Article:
Effect of Magnetism on Time-Pieces

1869 Scientific American  
82 J dtntifi' �tUttitatt. this system was carried out, in sinking seventy cylinders to a ! and the white man who comes within their reach is snapped great depth in the bed of a strong tidal river like the Med-! at in an instant by a score of ravenous mouths. But, strange way. The bed of the river was found to consist of strata of ! to say, a dark-skinned Polynesian will swim about in their soft clay, sand, and gravel over the chalk, which was reached i midst and rarely be molested. I have seen
more » ... ested. I have seen a native of the at a depth of 44 feet below average water line. Each cylin-I Hawaiian Islands fearlessly jump from the bow of a ship into der was like an immense diving bell, al ways having its top t the midst of a " school" of these fellows, swim, with the end of out of the water, no matter at what depth the bottom was. ' a line in his mouth, to one of the buoys, and return to the They are formed of cast-iron pipes,\) feet long and 7 feet di-vessel uninjured. ameter, with internal flanges, so that the external faces are Whether there is a sort of freemasonry between the sharks free of any projections that would interfere with their free I and the Kanakas, or whether the tastes of the shark are too descent t�ro � gh the be� of t�e riv � r. The accesr to and I fastidious, and not sufficiently cannibal to relish cannibal from the mSIde of the pIle, whIle bemg sunk, was through flesh, has not been satisfactorily explained. But the shark two air-locks or chambers, made of cast iron, passing through I and the Kanaka are on the friendliest terms imaginable. the cover-plate bolted on the top length of the pipe forming The flying fish abounds in these waters. When pursued the pile. The tops of these locks had openings 2 feet in di-by the dolphin, their foe, whole schools of them may frequent ameter, and flap-doors which, when closed, allowed them to ly be seen to leap out of the water and fly for several hundred be filled with the compressed air from the cylinders. From yards, skimming along quite near the surface, and now and each air-lock there was a vertical door opening into the airthen gaining new velocity by striking the crest of a wave chamber, which, when closed, was also air-tight, so that when with their long, ray-like, pectoral fins. But this beautiful the workmen had to pass in or out, or to take out the excafish h8,s enemies in the air as well as in the sea, and frequent vated material, they could do so without decreasing the ly its aerial flight is cut short by some fleet sea bird that is pressure of the air very much. In coming out, they entered, ever on the alert to seize its prey. through one of the vertical doors, into onQ or the other of the air-locks, and when this door was closed, the pressure of the air was reduced to atmospheric pressure by means of a small cock, opened to the atmosphere. As soon as there was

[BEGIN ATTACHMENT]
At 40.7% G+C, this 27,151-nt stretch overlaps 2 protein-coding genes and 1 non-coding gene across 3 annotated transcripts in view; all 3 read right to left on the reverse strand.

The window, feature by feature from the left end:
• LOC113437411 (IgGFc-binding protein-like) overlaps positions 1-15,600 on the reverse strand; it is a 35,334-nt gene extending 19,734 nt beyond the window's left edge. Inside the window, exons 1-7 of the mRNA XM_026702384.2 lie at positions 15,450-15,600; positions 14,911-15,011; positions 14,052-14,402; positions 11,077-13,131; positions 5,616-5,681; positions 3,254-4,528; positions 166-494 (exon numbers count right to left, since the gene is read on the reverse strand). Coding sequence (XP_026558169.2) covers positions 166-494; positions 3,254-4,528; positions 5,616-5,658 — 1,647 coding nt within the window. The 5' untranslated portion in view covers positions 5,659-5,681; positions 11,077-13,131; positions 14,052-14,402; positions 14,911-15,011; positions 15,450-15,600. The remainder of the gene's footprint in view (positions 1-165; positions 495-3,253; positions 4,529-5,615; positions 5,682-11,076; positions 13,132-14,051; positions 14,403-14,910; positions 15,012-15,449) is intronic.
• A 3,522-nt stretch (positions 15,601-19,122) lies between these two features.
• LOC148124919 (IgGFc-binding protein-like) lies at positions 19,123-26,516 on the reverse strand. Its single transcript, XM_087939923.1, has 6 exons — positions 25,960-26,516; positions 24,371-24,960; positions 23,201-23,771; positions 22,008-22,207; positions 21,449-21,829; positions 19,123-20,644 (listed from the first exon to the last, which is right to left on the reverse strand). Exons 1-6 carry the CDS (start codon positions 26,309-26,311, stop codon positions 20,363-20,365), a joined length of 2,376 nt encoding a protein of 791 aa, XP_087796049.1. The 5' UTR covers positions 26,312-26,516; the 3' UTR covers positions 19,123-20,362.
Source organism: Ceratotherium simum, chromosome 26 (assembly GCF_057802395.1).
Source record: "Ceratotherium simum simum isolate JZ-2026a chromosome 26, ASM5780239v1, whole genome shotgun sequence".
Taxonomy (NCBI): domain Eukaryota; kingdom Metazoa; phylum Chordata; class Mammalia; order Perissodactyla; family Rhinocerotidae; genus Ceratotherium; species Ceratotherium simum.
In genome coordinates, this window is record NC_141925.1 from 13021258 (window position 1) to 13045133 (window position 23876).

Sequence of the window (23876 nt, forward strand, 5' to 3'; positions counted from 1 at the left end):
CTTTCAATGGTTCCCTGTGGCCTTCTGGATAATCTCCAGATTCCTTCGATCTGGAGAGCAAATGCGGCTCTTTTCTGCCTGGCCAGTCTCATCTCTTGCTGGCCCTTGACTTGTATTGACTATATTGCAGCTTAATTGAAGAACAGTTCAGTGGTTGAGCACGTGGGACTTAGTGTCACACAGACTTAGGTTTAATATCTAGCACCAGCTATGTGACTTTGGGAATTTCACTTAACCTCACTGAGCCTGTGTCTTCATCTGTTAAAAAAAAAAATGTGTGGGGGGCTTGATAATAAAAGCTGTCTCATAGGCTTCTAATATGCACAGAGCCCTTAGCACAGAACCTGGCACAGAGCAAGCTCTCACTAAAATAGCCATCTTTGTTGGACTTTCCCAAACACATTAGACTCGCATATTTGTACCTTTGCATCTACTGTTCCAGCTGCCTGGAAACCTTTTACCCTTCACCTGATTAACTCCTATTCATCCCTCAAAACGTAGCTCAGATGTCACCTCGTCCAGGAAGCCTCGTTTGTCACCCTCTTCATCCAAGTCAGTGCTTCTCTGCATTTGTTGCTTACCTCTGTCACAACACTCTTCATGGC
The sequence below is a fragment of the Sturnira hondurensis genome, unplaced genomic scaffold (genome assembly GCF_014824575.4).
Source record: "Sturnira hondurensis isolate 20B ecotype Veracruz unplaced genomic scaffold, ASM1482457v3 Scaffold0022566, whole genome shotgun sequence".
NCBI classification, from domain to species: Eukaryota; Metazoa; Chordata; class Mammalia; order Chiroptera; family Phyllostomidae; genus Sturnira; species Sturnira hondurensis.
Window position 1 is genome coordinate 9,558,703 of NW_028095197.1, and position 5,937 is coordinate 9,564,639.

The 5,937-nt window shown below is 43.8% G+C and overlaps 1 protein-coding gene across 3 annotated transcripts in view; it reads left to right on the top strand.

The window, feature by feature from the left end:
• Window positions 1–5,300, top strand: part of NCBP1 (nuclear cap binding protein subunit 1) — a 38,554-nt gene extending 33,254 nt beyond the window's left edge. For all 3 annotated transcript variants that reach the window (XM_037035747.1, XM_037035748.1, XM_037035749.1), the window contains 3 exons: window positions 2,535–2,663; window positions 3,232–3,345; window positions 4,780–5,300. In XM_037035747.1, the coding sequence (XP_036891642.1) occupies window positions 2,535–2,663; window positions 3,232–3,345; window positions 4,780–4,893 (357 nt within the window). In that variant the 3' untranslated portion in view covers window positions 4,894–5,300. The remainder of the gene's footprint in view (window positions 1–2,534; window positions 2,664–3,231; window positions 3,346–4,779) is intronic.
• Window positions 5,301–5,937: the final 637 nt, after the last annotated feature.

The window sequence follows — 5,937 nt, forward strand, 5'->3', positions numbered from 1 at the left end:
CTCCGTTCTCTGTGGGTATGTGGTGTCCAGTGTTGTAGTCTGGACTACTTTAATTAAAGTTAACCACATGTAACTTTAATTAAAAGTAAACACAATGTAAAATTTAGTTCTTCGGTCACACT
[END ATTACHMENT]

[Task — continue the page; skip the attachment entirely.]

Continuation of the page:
doi:10.1038/scientificamerican08071869-82a fatcat:gg6kri5c6rhjlpcsh4p4nfovmm